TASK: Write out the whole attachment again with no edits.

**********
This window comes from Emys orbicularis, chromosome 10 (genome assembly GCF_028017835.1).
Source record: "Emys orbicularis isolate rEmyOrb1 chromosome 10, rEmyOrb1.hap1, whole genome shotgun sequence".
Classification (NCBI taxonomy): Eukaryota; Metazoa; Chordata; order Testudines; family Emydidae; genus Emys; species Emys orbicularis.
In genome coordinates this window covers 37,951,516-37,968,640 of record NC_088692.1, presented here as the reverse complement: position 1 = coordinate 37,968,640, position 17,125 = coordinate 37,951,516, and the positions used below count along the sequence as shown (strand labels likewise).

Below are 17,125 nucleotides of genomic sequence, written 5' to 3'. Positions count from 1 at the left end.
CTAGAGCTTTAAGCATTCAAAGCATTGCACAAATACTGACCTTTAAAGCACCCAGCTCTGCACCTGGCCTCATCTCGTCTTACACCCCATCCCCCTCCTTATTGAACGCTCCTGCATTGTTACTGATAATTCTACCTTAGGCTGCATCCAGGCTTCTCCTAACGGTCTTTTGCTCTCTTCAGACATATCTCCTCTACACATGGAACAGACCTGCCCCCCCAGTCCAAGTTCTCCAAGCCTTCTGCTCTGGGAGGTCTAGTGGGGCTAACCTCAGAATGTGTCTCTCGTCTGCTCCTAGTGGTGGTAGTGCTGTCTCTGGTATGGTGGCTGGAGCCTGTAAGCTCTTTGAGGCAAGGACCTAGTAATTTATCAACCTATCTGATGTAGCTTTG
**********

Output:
This window comes from Emys orbicularis, chromosome 10 (genome assembly GCF_028017835.1).
Source record: "Emys orbicularis isolate rEmyOrb1 chromosome 10, rEmyOrb1.hap1, whole genome shotgun sequence".
Classification (NCBI taxonomy): Eukaryota; Metazoa; Chordata; order Testudines; family Emydidae; genus Emys; species Emys orbicularis.
In genome coordinates this window covers 37,951,516-37,968,640 of record NC_088692.1, presented here as the reverse complement: position 1 = coordinate 37,968,640, position 17,125 = coordinate 37,951,516, and the positions used below count along the sequence as shown (strand labels likewise).

Below are 17,125 nucleotides of genomic sequence, written 5' to 3'. Positions count from 1 at the left end.
CTAGAGCTTTAAGCATTCAAAGCATTGCACAAATACTGACCTTTAAAGCACCCAGCTCTGCACCTGGCCTCATCTCGTCTTACACCCCATCCCCCTCCTTATTGAACGCTCCTGCATTGTTACTGATAATTCTACCTTAGGCTGCATCCAGGCTTCTCCTAACGGTCTTTTGCTCTCTTCAGACATATCTCCTCTACACATGGAACAGACCTGCCCCCCCAGTCCAAGTTCTCCAAGCCTTCTGCTCTGGGAGGTCTAGTGGGGCTAACCTCAGAATGTGTCTCTCGTCTGCTCCTAGTGGTGGTAGTGCTGTCTCTGGTATGGTGGCTGGAGCCTGTAAGCTCTTTGAGGCAAGGACCTAGTAATTTATCAACCTATCTGATGTAGCTTTG